GayFest Back for 2012, Bigger and Better

By J. Cooper Robb
Add Comment Add Comment | Comments: 1 | Posted Jul. 31, 2012

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Diary of a decade: Quince Productions’ "The Laramie Project: Ten Years Later."

Photo by John Donges

Philadelphia’s LGBT community has for years been among the most enthusiastic, devoted supporters of the city’s theater companies. And although the Wilma Theater notably presented two plays focusing on gay characters this past season, the lives of lesbian, gay, bisexual and transgender individuals are only sporadically represented and explored in local productions. This month, however, LGBT experiences take center stage at GayFest, which runs from Aug. 3 to Sept. 1 at Plays and Players Theater’s 55-seat Skinner Studio.

Produced by the 4-year-old Quince Productions and its enterprising artistic director Rich Rubin, the four-week festival includes four full mainstage productions, three staged readings of new plays exploring gay themes and what the festival is labeling eight “one-night stands” featuring a variety of artists from multiple disciplines.

Last year’s inaugural GayFest, which ran only three weeks, included three mainstage productions and one staged reading, making this year’s event considerably larger in both the number of presentations and the length. Rubin says that the expansion is due to the overwhelming success of GayFest 2011, allowing it to better represent the diversity of the LGBT community. “With the one-night stands, the diversity of the presentation is as great as the diversity of the subject matter,” he says. “They are so different from one another, everyone is likely to find at least one show that appeals to them.”

The biggest production, in both cast size and name recognition, is the Tectonic Theater Project’s docu-drama The Laramie Project: Ten Years Later. The follow-up to the company’s masterpiece The Laramie Project, the sequel (pictured above) returns the troupe to Laramie, Wyo., the site of Matthew Shepard’s heinous murder, an act that stunned the nation. Like the original, the script is based on interviews company members did with Laramie’s residents to explore the impact the crime, and the media frenzy that followed, had on the previously tranquil town. Quince’s staging marks the play’s first full production with a Philadelphia cast.

Rubin is equally excited about the festival’s world premiere production of Mike and Seth from acclaimed New York playwright Daniel Talbott, the author of Slipping, a hit at last year’s GayFest. Commissioned by Quince specifically for the festival, the plot focuses on a gay and straight man who are lifelong friends. Described as both poignant and sexy, the play takes place in a hotel room where the buddies are holed up the night before the straight man’s wedding.

Also included among the four full productions are Holly Hughes’ outrageously funny The Well of Horniness, a lesbian take on the noir genre which follows two female private investigators as they attempt to solve a murder with a seemingly endless number of suspects. Rounding out the mainstage shows is The Crumple Zone, a dark comedy about three gay roommates from the imaginative playwright Buddy Thomas, who penned the sly comedy Devil Boys from Beyond, another surprise GayFest 2011 hit. The three staged readings include F.J. Hartland’s Mother Tongue, about the world’s worst standup comic, and Sarah Pappalardo’s Cold .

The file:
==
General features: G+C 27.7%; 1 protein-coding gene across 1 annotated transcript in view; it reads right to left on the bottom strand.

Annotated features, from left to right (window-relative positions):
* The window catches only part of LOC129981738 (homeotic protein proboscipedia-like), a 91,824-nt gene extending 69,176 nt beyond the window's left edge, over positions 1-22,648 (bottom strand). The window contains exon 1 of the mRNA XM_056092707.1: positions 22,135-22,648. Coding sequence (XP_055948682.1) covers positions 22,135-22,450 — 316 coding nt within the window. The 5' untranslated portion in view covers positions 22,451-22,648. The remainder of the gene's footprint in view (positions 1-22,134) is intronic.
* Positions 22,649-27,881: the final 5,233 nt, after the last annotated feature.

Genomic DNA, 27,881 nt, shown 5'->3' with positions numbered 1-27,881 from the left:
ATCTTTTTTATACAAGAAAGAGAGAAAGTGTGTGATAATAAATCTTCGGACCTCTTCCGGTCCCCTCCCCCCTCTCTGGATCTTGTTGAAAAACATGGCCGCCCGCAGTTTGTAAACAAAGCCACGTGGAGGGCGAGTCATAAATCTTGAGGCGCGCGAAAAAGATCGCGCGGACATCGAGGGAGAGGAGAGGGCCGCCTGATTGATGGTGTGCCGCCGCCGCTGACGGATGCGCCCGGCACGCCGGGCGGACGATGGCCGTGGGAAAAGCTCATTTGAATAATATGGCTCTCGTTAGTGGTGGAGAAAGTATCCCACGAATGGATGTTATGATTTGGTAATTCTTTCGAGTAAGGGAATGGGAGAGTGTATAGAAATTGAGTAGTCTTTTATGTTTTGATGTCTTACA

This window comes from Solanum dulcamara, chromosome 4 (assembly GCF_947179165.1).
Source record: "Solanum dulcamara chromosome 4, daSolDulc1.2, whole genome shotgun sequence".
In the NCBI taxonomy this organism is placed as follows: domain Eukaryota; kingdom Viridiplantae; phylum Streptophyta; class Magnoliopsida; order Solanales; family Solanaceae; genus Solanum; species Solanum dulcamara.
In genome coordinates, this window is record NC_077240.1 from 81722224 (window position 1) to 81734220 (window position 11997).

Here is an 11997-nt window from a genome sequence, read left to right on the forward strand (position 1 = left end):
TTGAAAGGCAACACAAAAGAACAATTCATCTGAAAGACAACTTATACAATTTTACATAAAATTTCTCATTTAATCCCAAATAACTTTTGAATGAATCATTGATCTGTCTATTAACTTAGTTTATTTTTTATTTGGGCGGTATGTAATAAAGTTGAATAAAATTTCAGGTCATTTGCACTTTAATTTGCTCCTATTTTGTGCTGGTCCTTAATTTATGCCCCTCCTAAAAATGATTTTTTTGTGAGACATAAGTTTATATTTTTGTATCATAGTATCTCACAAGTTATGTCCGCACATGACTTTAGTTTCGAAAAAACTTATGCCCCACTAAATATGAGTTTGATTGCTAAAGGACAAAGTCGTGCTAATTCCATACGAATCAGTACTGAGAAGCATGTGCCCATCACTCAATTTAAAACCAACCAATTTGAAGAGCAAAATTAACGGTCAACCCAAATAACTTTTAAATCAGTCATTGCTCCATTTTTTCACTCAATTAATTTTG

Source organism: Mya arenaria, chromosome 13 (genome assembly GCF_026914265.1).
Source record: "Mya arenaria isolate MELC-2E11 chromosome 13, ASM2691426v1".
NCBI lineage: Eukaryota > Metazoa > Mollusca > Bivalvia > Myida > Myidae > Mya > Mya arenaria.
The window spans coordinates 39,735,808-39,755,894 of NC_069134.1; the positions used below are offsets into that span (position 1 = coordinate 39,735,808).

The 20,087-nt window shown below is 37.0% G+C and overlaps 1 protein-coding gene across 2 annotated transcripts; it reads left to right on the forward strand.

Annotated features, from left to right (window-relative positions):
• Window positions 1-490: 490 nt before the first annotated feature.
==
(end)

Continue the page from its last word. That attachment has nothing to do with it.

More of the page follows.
GayFest kicks off on Aug. 3 with Misters and Sisters, a cabaret-style show about young gay boys from the sassy N.Y.C. dance troupe The Bang Group. Other “one-night stands” include transgender standup comic Rae Drew’s unique mix of rap, poetry, trans and drag comedy LOL@Gender, Daniel Student’s provocatively titled The Daniel Student Gay Porn Viewing Party and Josh Hitchens’ original one-man show Guilty but Insane: A Confessional Monologue.

GayFest isn’t the only spot to find theater this month that looks at the world from a LGBT perspective. A few blocks away, Philadelphia’s leading gay theater crew Mauckingbird Theatre Company is staging a production of Shakespeare’s Much Ado About Nothing from a queer perspective. Unlike Mauckingbird, however, not all of Quince Productions’ shows each season include a LGBT theme, and Rubin hopes that GayFest will attract heterosexual theatergoers as well. “The main goals for GayFest,” he says, “are to present as wide a spectrum of GLBT theater and as much new theater as possible to the widest possible range of audiences.”

Aug. 3-Sept. 1. $5-$25. Plays and Players Theater, Skinner Studio, 1714 Delancey St. 215.627.1088. quinceproductions.com

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1. firstworld said... on Aug 8, 2012 at 11:13AM

“I think this is great what you are doing.

Zuhairah McGill
First World Theatre Ensemble”

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